Published November 15, 2013
Six tons of carvings, jewelry, trinkets and tusks were being reduced to powder Thursday afternoon (Nov. 14) as the United States, for the first time, destroyed its ivory stockpile.
The U.S. Fish and Wildlife Service (FWS) had collected the items over the past 25 years through smuggling busts and border confiscations. Feeding the massive hoard into a stone crusher was intended to send a message that ivory is no longer a legitimate material to be used in commercial products.
Though the international ivory trade was banned in 1989, there are still domestic markets and lucrative black markets around the world where ivory is in high demand. Poachers kill more than 30,000 African elephants for their tusks each year, according to some estimates. [See Photos of the Seized Ivory]
"Some argue that the seized ivory should be sold to alleviate the demand for ivory," Dan Ashe, director of the FWS, wrote in a blog post.
"Decades of experience shows that allowing ivory to enter legal trade only makes enforcement harder, by giving traffickers ways to disguise sources of poached ivory," Ashe added. "It also fuels demand, maintaining the perception that ivory is a status symbol, rather than an emblem of greed and callous indifference to life."
The African Wildlife Foundation (AWF) echoed those arguments in its call for other governments to follow the United States' lead and destroy their ivory stockpiles, too. The AWF and other environmental organizations like the World Wildlife Fund (WWF) are also calling for the United States to go even further and place a moratorium on its domestic ivory trade.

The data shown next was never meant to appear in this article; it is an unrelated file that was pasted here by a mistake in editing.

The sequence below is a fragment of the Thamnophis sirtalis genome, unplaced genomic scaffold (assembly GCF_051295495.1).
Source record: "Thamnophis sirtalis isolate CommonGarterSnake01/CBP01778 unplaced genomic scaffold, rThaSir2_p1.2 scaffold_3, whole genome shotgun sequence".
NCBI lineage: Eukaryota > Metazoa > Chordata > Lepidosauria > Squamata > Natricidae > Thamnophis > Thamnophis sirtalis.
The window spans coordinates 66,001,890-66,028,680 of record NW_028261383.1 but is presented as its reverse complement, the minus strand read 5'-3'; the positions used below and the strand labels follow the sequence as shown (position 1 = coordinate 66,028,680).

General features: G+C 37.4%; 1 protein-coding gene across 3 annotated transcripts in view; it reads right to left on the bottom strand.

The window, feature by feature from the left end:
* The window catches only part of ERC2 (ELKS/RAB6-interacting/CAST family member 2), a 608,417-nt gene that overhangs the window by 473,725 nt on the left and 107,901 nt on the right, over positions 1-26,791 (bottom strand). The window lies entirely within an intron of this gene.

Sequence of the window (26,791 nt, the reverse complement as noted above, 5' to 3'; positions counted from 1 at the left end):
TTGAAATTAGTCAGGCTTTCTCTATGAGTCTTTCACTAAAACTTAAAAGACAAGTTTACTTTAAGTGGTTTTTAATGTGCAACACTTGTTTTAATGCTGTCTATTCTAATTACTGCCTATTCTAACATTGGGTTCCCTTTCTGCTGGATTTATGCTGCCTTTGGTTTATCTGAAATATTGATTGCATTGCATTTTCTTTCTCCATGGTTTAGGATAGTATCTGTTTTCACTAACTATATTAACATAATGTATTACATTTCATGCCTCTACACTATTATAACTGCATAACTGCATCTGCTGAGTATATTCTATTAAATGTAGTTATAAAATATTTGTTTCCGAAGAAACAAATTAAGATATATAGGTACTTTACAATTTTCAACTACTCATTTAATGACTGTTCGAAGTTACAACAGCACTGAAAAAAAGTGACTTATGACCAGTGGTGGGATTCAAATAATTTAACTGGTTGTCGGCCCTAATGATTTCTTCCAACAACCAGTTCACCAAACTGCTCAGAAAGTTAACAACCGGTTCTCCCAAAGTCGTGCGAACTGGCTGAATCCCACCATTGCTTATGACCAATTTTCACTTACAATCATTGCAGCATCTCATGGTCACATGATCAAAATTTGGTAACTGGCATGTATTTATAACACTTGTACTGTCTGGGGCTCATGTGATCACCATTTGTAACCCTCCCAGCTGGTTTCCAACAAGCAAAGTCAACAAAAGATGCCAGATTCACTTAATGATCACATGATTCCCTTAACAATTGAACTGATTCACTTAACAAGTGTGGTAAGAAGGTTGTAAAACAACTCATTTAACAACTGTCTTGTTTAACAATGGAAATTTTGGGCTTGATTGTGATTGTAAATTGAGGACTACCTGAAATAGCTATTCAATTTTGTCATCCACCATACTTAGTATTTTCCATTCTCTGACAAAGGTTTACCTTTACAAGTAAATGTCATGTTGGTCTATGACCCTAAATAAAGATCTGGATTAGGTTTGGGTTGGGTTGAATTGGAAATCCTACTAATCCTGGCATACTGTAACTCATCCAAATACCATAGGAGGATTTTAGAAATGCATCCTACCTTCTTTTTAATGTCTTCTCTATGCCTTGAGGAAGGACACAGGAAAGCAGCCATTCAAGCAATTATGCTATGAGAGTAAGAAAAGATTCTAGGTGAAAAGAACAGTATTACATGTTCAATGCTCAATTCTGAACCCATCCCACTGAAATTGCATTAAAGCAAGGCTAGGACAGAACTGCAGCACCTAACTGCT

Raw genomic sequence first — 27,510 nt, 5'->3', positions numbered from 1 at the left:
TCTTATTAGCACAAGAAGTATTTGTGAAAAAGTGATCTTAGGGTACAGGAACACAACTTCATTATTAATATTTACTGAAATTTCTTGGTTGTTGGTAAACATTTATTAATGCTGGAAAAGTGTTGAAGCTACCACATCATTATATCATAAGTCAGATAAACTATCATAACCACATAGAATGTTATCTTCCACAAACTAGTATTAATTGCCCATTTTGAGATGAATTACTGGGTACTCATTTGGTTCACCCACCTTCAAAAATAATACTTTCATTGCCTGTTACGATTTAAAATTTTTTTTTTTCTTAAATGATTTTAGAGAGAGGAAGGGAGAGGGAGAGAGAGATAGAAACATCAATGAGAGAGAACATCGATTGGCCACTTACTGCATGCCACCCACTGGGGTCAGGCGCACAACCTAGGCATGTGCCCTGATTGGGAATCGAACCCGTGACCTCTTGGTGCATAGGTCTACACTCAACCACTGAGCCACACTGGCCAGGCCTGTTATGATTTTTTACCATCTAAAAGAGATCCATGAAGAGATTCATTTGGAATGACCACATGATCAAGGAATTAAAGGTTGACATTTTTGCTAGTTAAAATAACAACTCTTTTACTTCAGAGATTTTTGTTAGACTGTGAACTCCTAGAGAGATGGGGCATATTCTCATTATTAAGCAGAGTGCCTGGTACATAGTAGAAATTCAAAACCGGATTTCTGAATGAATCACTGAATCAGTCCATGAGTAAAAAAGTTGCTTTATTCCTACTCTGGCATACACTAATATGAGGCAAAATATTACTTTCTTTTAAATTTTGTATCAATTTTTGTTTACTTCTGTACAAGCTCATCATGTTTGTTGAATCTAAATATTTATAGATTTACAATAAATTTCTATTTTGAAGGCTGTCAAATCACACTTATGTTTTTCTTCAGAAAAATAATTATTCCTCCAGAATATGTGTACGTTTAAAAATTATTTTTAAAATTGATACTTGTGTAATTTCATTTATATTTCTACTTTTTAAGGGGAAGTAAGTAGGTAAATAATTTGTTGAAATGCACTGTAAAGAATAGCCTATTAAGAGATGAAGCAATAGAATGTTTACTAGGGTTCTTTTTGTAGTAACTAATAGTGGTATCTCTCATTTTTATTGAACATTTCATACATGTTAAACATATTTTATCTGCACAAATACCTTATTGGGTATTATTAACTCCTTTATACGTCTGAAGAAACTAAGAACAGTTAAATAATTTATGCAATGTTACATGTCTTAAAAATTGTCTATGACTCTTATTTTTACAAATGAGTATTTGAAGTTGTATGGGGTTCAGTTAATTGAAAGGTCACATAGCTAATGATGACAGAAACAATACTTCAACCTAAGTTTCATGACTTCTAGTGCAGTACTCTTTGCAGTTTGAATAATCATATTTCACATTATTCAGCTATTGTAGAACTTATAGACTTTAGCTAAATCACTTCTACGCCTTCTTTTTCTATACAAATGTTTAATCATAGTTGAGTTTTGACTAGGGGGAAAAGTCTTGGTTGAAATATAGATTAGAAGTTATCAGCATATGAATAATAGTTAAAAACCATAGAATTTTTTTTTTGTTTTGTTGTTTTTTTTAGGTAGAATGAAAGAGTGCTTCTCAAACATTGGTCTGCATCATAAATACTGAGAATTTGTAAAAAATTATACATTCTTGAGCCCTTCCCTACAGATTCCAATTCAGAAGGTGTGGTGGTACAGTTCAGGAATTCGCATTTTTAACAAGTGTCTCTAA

The ivory crush was taking place at the Rocky Mountain Arsenal National Wildlife Refuge in Commerce City, Colo., just outside of Denver, with a star-studded list of speakers, including Kristin Bauer of "True Blood" and Kristin Davis of "Sex and the City." The event comes a day after Secretary of State John Kerry announced that the United States would award up to $1 million for information that leads to the dismantling of an infamous wildlife trafficking ring dubbed the Xaysavang Network.
"Based in Laos with affiliates in South Africa, Mozambique, Thailand, Malaysia, Vietnam, and China the Xaysavang Network facilitates the killing of endangered elephants, rhinos and other species for products such as ivory," Kerry said in a statement.
"Profits from wildlife trafficking, estimated at $810 billion per year, fund other illicit activities such as narcotics, arms and human trafficking," Kerry added.
The crackdown is part of an executive order to fight wildlife trafficking that President Barack Obama signed in July. The initiative called for the formation of a new task force to address the issue and it allotted $10 million in aid for Africa's efforts to combat poaching the illegal wildlife trade.
Other nations, including Gabon, Kenya and the Philippines, have also destroyed their ivory stockpiles in recent years. The United States has not revealed exactly what it will do with 6 tons of ivory dust, but Ashe said on his blog that the FWS hopes it will be used to design memorials to educate the public and build awareness about the plight of elephants.
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